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The Olympics get underway, despite an embarrassing handbook leak. Canada has lost prestige on the world stage. Fox gloats as Newfoundland's premier flies to the U.S. for cardiac care. A military commander is charged with murder and sexual assault. The economy adds 40,000 jobs. Canada changes its trade laws in response to the stimulus' "Buy America" provision. And Brendan Burke, the son of the Maple Leafs' General Manager who championed being gay in the famously homophobic sport, is killed in a car accident.
Top News: After years of planning and months of hype, including a torch relay that covered almost every corner of Canada, the Vancouver Winter Olympics get underway this weekend in what many Canadians hope will be one of this country’s brightest moments.
Canada’s well-funded athletes are more ready than ever, their supporters have been assured by politicians looking to bask in their anticipated reflected glories. And, despite little snow and soggy, foggy weather that is par for the course in Vancouver, local officials are eager to get the show on the road.
But the news and reviews are not all good. The Times of London got hold of a 128-page employee and volunteer handbook that it says makes the hosts appear “cold, aggressive and overcompetitive.”
There have also been major glitches with tickets, including what police fear might be a massive international fraud. There have been numerous reports of people buying tickets online only to not receive tickets in return. There is also concern about forged tickets, but officials admit there is no way of knowing the extent of counterfeit event tickets until spectators show up at the gates.
The Olympic glow has been dimmed by a recent poll that shows the country has lost considerable prestige on the international stage largely due to its intransigence on efforts to reach a deal to curb climate change in Copenhagen late last year. One leading European columnist branded Canada a “corrupt petro state” and Prime Minister Stephen Harper and Environment Minister Jim Prentice were branded as main obstacles to a significant deal.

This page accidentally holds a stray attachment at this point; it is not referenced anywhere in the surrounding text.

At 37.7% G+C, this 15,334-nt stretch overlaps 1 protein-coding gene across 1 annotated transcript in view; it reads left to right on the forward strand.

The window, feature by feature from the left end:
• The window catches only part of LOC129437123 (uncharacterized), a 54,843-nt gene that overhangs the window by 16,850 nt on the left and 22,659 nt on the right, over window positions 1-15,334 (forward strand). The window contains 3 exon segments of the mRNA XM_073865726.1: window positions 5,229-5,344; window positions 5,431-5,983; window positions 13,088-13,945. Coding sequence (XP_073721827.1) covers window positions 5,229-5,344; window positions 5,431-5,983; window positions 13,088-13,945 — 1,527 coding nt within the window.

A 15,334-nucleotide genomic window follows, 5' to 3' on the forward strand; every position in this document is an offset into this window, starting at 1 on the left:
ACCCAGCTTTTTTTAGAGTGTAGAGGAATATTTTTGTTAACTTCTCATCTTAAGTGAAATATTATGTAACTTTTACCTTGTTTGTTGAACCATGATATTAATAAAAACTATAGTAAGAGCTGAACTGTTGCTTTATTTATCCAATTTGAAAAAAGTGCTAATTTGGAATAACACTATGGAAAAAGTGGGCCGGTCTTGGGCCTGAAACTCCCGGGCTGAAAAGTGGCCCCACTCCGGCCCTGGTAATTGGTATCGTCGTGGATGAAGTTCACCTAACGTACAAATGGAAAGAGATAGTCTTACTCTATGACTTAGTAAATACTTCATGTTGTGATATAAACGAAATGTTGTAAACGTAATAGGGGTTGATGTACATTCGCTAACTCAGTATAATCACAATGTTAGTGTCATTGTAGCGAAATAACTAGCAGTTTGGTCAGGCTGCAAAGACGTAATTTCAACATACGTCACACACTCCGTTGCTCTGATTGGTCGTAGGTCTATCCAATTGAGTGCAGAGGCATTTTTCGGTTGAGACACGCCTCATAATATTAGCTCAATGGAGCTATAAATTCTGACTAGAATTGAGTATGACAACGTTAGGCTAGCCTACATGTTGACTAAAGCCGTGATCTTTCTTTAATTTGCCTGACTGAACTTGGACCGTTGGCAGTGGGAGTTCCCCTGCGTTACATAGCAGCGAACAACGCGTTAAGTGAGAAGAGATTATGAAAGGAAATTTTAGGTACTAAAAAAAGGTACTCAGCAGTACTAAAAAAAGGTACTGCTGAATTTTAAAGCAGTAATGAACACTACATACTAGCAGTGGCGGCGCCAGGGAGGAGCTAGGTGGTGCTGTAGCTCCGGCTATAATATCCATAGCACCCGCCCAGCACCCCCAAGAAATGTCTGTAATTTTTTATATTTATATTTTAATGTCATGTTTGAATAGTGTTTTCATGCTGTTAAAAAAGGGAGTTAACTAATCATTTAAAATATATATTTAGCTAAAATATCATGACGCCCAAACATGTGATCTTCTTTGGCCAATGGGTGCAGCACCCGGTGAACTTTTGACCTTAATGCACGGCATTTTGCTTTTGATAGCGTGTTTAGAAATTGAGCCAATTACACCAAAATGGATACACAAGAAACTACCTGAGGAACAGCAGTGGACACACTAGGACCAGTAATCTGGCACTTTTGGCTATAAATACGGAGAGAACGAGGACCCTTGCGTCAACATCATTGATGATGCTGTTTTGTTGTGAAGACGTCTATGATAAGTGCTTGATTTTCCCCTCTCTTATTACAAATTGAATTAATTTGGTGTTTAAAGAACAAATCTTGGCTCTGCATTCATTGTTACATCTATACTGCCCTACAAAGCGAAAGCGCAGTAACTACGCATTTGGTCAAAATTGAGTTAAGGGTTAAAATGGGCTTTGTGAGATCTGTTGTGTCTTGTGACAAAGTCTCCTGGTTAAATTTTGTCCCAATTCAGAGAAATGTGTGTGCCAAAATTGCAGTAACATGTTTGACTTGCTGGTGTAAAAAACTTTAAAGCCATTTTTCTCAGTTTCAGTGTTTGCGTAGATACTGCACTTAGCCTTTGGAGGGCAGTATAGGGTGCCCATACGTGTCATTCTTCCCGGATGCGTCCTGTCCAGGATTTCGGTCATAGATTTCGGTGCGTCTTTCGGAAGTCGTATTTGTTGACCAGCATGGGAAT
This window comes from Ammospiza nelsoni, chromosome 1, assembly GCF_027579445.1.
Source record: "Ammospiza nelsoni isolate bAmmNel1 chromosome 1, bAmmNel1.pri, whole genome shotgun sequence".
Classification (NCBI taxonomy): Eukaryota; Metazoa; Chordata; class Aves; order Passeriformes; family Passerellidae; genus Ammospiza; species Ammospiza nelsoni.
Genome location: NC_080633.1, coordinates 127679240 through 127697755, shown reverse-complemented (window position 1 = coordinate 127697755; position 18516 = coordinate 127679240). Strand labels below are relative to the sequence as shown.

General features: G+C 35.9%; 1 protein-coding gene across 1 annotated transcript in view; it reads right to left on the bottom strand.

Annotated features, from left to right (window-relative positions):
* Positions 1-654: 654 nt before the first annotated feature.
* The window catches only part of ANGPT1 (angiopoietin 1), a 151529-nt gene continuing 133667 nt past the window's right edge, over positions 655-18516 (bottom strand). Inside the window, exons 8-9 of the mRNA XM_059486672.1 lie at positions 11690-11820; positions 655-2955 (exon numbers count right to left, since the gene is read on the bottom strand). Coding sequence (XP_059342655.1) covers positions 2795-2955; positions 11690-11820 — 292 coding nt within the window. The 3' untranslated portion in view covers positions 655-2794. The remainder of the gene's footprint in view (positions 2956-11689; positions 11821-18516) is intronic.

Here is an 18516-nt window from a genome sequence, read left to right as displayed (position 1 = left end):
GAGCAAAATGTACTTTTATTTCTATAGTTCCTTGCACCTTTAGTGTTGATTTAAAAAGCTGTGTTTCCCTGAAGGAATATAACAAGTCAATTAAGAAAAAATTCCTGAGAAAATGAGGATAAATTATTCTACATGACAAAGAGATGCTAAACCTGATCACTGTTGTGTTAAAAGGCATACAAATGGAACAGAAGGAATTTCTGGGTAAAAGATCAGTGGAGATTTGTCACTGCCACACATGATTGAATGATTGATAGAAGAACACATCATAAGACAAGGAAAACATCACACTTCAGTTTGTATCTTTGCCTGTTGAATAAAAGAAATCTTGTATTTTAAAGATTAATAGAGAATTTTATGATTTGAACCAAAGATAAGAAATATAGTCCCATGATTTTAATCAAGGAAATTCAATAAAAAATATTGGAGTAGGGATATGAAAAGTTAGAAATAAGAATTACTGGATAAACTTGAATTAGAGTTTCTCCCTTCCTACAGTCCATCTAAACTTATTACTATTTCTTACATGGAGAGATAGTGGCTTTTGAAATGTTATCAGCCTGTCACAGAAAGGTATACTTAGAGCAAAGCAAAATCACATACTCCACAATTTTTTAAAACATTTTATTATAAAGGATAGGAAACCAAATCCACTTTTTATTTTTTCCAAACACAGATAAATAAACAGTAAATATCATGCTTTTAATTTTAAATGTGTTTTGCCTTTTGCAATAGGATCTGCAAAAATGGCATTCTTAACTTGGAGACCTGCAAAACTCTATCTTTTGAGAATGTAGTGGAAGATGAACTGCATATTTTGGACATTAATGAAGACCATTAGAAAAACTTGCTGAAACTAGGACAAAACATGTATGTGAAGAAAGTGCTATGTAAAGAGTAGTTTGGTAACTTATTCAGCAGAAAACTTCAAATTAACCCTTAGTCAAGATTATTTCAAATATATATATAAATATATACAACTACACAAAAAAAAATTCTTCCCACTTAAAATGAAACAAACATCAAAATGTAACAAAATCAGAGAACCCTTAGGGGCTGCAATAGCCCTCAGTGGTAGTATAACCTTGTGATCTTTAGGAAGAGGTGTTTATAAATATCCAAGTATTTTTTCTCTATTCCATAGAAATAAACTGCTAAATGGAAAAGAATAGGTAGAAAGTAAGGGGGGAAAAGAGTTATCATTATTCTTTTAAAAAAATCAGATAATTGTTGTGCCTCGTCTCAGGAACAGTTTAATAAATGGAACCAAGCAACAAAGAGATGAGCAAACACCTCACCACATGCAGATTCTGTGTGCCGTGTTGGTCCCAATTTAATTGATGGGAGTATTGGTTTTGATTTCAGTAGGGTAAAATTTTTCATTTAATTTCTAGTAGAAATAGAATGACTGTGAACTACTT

Opponents to President Barack Obama’s healthcare plans got an unwitting ally in Newfoundland Premier Danny Williams, who flew to the United States to undergo heart surgery using a technique that is not available in his small province. The treatment for the undisclosed ailment is, apparently, available in Toronto and perhaps other major centres, but since he was already getting in an airplane, the premier of the easternmost province in Canada opted for an undisclosed cardiac care center in the U.S. Conservative pundits, particularly on Fox News, jumped at the decision as a tacit admission that the Canadian system doesn’t work. Others more familiar with the geography of Canada and the specific make up of the provincially administered health care systems, were quick to point out that Newfoundland has just 505,000 people scattered across an area larger than California, which means most of the public system’s resources are devoted to providing primary care in remote areas and that critical cases are often referred to larger medical centers in Canada and, yes, the U.S.
Canada’s military was reeling last week after a high-profile commander at one of the country’s most important airforce bases was charged with two counts of first degree murder and two other counts of sexual assault. The bizarre case of Col. Russell Williams, who commanded CFB Trenton, east of Toronto on the shores of Lake Ontario, appears to have been a escalation of what had otherwise been some years of odd behavior, including stealing women’s underwear, cataloguing it and storing it in the home he shared with his wife.